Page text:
The battle to succeed Reagan is now on, and its resolution may well determine the future of the Republican Party. Currently, the best-known Republican aspirants are traditional conservatives: Dole; former Senate Majority Leader Howard Baker of Tennessee; and vice president George Bush, who is so vehemently hated on the far right that he has been popularly described as having “put his manhood in a blind trust.” If Reagan remains “neutral” in the 1988 campaign, the Republican presidential nomination will probably be won by an ultra-rightist. The two leading candidates are Jack Kemp and Lew Lehrman. In 1984 Kemp campaigned personally for nearly one hundred congressional Republican candidates, and raised $220,000 on their behalf. Kemp is a favorite of the Moral Majority, is the “mentor” of Gingrich’s COS, and has the powerful backing of reactionary academic and financial institutions, including the Heritage Foundation, the American Enterprise Institute, and the Smith Richardson Foundation. As of late 1984, Lehrman’s CFA was established in over 225 congressional districts, and, although he has never held public office, political observers note that his private wealth is such that “there’s no limit to what he can spend.” Closely behind these candidates and even further to the radical right is Gingrich, who may ultimately become the right’s spearhead for bringing its quasi-fascist agenda into state power.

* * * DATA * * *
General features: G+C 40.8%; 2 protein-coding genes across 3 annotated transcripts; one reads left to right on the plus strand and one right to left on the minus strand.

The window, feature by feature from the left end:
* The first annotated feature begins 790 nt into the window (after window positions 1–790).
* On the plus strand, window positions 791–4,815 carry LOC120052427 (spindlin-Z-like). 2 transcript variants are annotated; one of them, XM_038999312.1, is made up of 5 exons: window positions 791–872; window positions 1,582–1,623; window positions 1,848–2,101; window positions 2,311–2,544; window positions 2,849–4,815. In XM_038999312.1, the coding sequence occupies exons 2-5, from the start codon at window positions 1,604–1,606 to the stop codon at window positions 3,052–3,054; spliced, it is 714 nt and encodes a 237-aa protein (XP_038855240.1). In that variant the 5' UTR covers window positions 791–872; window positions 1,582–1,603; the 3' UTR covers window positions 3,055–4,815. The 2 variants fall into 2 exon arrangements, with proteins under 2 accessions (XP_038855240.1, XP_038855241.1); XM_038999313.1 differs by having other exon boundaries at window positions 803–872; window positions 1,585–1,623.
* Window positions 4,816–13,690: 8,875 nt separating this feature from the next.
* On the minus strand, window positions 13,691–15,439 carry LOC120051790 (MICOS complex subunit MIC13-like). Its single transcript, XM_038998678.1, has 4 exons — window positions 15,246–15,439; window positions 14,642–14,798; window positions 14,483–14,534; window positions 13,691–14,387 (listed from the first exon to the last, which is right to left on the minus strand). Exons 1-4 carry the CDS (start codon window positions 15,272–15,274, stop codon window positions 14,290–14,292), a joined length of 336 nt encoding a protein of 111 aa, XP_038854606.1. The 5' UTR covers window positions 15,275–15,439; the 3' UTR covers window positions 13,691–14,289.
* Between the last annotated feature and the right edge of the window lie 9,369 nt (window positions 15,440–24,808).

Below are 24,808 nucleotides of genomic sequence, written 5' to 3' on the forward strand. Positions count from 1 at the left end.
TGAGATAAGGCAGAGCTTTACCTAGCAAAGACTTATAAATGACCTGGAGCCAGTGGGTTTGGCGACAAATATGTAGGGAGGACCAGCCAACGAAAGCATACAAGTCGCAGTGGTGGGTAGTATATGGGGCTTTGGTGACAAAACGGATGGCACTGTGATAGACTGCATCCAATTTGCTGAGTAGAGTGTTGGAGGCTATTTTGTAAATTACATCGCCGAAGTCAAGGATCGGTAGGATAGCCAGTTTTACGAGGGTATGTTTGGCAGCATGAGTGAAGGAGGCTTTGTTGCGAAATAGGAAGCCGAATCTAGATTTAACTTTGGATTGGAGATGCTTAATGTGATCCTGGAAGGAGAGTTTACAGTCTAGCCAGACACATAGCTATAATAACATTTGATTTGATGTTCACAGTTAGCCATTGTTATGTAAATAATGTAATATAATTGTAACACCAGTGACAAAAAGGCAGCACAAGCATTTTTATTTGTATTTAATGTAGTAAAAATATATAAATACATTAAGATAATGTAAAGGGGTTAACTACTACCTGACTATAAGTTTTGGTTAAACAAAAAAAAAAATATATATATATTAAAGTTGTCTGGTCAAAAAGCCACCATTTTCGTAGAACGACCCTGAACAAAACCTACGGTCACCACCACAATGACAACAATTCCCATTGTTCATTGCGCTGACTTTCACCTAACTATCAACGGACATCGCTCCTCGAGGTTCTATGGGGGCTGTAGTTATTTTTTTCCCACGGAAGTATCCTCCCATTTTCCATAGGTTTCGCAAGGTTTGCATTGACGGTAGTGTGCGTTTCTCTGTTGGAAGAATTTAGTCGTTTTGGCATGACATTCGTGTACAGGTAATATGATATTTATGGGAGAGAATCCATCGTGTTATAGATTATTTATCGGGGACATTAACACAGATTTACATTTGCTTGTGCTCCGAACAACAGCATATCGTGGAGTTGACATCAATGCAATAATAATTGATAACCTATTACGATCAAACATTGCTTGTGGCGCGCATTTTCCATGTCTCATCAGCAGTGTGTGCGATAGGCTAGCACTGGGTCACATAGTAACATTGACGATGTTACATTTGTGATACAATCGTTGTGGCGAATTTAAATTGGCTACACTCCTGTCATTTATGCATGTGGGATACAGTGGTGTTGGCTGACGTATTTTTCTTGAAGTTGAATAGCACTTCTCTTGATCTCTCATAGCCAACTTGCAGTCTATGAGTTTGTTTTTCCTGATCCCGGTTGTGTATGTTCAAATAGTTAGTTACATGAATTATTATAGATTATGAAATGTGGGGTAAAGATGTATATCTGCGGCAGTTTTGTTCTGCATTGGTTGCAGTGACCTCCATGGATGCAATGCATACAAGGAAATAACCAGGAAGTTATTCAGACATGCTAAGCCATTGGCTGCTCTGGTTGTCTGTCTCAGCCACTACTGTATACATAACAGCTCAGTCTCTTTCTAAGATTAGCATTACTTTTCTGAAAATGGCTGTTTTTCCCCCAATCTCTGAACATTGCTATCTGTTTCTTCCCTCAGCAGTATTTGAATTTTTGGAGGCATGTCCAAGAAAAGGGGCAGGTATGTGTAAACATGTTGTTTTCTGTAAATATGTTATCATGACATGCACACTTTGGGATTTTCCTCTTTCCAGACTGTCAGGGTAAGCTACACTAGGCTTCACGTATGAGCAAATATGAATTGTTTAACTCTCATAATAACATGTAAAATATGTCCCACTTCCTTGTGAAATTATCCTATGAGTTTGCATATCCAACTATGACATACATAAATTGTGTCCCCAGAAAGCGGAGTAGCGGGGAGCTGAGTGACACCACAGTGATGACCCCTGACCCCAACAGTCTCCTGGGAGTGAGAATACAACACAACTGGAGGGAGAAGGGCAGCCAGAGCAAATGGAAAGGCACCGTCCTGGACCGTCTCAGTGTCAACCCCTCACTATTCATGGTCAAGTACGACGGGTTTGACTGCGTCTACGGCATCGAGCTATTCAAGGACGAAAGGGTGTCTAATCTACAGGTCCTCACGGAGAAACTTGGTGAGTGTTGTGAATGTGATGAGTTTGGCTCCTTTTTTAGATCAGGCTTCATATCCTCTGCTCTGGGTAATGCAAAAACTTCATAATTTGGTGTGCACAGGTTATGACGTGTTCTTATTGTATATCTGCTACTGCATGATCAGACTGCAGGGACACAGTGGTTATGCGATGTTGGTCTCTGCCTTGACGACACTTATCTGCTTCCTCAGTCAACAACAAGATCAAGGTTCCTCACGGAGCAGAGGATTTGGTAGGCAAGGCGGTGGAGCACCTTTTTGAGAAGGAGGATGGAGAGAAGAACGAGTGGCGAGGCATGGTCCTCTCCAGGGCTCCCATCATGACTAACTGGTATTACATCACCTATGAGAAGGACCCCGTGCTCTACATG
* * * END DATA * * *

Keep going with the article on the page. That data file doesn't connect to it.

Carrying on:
As the Republican leadership has degenerated into a series of fractious squabbles, the Democrats have turned their post-election blues into a thinly veiled condemnation of blacks and other progressive currents inside the party. Georgia Democratic chairman Bert Lance argued that Mondale’s loss was due to the party’s inability “to move in the direction the voters are moving in,” especially “in the South.” But which voters? Most leaders focused on Mondale’s abysmal totals among white professionals, managers, and white-collar employees. Carter’s domestic-policy adviser Stuart Eizenstat declared: “We must win back the middle class that has drifted from our ranks...” It was “not enough just to hand the middle class a bill for new taxes,” concurred party consultant Bob Squier. The moment had arrived to “unchain the ghost of Roosevelt” and to find “new solutions to old problems.” What is to be done? The first step proposed was to reduce the democratic access of blacks, feminists, and other insurgent social forces inside the party’s governing apparatus, the Democratic National Committee, by giving state chairmen and moderate governors greater authority. Second, the party’s “welfare state” image had to be scrapped. Neo-liberal New Republic editor Morton Kondracke suggested that the party give “maximum sway for free market competition and individual initiative.” Oklahoma Representative James R. Jones advanced the “slogan of passionate conservatism.” But most emphatically, the Democrats should “insure” that the Rainbow Coalition and Jackson do “not drive the party further left,” according to Kondracke. “A minority of activists ... coalition[s] of underprivileged racial, ethnic and other groups and single-issue advocates” had for too long dominated “the national party’s affairs,” advised Peter Rosenblatt, head of the centrist Coalition for a Democratic Majority. “These groups do not add up to a majority of the voting population.” Other white Democrats unwilling to go on public record were more blunt, charging that the party was “pandering” to black voters at whites’ expense, and that “they shouldn’t have given Jesse Jackson everything he wanted” — ignoring the fact that the Rainbow Coalition had received virtually nothing at the San Francisco convention.